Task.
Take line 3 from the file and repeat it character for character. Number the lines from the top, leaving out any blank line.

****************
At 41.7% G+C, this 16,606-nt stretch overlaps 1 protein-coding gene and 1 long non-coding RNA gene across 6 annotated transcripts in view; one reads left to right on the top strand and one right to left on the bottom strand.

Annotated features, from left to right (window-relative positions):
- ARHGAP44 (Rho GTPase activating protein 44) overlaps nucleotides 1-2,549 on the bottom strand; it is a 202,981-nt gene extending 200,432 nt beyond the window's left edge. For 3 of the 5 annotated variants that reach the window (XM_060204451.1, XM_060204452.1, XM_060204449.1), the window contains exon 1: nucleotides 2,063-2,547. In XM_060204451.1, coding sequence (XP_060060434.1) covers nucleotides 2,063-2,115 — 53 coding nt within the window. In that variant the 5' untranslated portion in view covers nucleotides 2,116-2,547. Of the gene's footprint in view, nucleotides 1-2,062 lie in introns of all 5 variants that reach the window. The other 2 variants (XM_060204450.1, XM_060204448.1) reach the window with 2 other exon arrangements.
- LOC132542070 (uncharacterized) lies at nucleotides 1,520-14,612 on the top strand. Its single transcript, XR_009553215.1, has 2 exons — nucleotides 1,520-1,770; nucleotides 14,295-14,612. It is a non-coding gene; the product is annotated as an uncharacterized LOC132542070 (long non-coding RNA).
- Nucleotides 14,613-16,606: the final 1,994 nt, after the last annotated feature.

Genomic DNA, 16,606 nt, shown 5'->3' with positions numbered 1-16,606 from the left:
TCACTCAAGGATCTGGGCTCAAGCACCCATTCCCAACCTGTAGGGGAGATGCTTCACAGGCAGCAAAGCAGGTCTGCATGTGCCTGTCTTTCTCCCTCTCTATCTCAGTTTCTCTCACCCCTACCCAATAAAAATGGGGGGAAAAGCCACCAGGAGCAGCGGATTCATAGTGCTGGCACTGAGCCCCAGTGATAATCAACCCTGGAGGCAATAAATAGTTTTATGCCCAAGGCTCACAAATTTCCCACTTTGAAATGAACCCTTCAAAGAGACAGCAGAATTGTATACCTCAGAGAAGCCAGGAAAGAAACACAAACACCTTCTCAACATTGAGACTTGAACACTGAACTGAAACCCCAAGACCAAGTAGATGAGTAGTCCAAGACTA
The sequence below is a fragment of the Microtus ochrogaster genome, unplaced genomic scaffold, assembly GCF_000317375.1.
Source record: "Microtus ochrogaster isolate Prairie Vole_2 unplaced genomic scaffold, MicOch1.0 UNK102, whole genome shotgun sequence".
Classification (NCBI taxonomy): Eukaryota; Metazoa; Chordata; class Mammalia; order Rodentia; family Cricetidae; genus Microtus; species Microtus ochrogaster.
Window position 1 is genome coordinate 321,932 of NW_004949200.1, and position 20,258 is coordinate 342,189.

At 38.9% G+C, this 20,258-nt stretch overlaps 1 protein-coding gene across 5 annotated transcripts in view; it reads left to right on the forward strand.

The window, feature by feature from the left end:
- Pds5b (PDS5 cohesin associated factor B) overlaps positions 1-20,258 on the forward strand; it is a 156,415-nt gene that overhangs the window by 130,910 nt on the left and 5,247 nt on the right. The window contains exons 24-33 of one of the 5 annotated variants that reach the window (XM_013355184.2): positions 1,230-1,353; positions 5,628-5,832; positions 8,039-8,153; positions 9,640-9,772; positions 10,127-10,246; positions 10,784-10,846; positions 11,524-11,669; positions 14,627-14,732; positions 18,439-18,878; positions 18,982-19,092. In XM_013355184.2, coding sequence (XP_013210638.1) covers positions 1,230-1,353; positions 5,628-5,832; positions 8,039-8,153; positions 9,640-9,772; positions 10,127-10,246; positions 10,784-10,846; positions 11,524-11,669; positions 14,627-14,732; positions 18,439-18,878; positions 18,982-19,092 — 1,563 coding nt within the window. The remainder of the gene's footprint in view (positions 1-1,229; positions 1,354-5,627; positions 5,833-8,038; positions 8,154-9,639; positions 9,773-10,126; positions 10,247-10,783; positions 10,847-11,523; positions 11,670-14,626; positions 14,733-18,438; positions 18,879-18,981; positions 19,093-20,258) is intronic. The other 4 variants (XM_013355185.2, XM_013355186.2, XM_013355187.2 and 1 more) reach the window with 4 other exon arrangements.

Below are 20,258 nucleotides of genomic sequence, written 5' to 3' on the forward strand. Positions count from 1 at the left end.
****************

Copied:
- ARHGAP44 (Rho GTPase activating protein 44) overlaps nucleotides 1-2,549 on the bottom strand; it is a 202,981-nt gene extending 200,432 nt beyond the window's left edge. For 3 of the 5 annotated variants that reach the window (XM_060204451.1, XM_060204452.1, XM_060204449.1), the window contains exon 1: nucleotides 2,063-2,547. In XM_060204451.1, coding sequence (XP_060060434.1) covers nucleotides 2,063-2,115 — 53 coding nt within the window. In that variant the 5' untranslated portion in view covers nucleotides 2,116-2,547. Of the gene's footprint in view, nucleotides 1-2,062 lie in introns of all 5 variants that reach the window. The other 2 variants (XM_060204450.1, XM_060204448.1) reach the window with 2 other exon arrangements.